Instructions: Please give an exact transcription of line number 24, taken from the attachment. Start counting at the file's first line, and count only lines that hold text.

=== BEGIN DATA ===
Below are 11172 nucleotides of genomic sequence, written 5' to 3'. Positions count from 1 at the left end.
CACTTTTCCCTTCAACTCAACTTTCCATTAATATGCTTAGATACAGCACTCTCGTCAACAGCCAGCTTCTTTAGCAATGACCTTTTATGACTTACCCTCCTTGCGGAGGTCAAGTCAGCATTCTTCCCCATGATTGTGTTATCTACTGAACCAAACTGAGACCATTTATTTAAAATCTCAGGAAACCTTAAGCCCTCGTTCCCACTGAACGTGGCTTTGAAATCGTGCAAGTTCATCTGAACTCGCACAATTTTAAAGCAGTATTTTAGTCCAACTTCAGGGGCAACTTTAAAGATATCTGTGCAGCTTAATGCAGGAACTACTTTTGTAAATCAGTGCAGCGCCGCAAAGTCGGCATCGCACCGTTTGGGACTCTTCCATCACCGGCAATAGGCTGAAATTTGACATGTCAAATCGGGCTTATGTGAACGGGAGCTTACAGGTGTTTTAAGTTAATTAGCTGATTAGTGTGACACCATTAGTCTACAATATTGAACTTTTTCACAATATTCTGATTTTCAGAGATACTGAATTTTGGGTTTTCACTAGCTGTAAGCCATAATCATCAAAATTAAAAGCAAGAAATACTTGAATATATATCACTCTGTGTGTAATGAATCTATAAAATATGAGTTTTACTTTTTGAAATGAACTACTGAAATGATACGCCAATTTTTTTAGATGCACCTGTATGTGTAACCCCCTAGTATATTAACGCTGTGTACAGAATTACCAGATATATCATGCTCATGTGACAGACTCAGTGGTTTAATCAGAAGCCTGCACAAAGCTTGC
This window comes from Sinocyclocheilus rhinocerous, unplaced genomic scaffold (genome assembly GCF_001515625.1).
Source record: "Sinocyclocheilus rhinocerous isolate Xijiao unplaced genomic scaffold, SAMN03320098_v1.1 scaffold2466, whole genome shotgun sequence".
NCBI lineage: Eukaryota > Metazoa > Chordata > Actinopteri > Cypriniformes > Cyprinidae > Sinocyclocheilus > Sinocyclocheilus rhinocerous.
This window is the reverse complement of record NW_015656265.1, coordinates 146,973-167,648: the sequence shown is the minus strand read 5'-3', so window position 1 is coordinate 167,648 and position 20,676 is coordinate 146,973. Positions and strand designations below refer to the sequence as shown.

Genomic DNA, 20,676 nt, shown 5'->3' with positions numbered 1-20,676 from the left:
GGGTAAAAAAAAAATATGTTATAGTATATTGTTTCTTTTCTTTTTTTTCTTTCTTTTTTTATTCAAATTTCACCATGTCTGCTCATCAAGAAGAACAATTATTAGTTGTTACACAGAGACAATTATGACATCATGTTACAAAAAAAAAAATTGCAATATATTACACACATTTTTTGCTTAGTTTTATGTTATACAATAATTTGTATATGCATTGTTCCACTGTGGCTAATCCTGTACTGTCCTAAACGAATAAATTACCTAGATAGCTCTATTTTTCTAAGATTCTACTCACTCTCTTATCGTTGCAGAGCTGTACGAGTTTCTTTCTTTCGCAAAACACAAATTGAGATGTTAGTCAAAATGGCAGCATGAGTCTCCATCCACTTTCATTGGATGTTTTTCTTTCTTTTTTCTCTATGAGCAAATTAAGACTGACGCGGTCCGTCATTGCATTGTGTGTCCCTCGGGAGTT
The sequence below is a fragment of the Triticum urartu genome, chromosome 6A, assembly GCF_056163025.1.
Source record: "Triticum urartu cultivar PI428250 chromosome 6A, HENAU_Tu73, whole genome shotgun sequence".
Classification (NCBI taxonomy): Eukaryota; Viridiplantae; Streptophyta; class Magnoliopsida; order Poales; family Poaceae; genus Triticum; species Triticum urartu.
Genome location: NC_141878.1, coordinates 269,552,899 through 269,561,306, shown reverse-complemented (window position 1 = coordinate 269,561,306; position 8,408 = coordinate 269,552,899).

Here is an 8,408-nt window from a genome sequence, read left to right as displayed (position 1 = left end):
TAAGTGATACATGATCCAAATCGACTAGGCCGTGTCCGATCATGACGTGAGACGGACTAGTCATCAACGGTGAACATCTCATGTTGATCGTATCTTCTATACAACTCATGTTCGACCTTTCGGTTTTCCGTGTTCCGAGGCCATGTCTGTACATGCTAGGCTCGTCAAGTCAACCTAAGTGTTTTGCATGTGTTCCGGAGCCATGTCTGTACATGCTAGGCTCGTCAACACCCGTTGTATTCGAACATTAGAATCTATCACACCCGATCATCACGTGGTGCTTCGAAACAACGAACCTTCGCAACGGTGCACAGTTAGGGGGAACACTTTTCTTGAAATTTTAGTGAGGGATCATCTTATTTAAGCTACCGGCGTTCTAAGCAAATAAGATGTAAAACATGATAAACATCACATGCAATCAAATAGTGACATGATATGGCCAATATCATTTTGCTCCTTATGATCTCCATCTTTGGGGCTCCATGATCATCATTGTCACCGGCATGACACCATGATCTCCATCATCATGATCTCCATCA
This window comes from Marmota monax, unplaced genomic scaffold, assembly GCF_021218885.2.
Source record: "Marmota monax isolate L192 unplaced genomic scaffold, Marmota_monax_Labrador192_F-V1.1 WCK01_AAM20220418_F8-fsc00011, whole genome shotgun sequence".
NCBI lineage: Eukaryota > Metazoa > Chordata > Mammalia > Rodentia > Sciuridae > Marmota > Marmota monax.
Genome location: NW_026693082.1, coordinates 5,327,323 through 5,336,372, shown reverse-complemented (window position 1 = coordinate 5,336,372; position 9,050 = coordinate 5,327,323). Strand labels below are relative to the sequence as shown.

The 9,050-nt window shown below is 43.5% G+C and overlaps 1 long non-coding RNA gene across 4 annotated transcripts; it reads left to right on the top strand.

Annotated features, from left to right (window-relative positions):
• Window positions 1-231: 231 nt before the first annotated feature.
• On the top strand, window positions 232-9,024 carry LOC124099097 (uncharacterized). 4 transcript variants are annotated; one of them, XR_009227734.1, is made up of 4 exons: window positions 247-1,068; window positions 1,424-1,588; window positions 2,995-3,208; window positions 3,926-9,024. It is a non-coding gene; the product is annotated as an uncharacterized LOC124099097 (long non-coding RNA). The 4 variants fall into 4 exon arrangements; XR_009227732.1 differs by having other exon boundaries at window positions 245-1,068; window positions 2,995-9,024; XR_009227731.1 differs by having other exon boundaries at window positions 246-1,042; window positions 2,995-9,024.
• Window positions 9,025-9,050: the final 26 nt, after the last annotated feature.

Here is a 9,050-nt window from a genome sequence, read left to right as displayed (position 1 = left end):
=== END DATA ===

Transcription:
Here is a 9,050-nt window from a genome sequence, read left to right as displayed (position 1 = left end):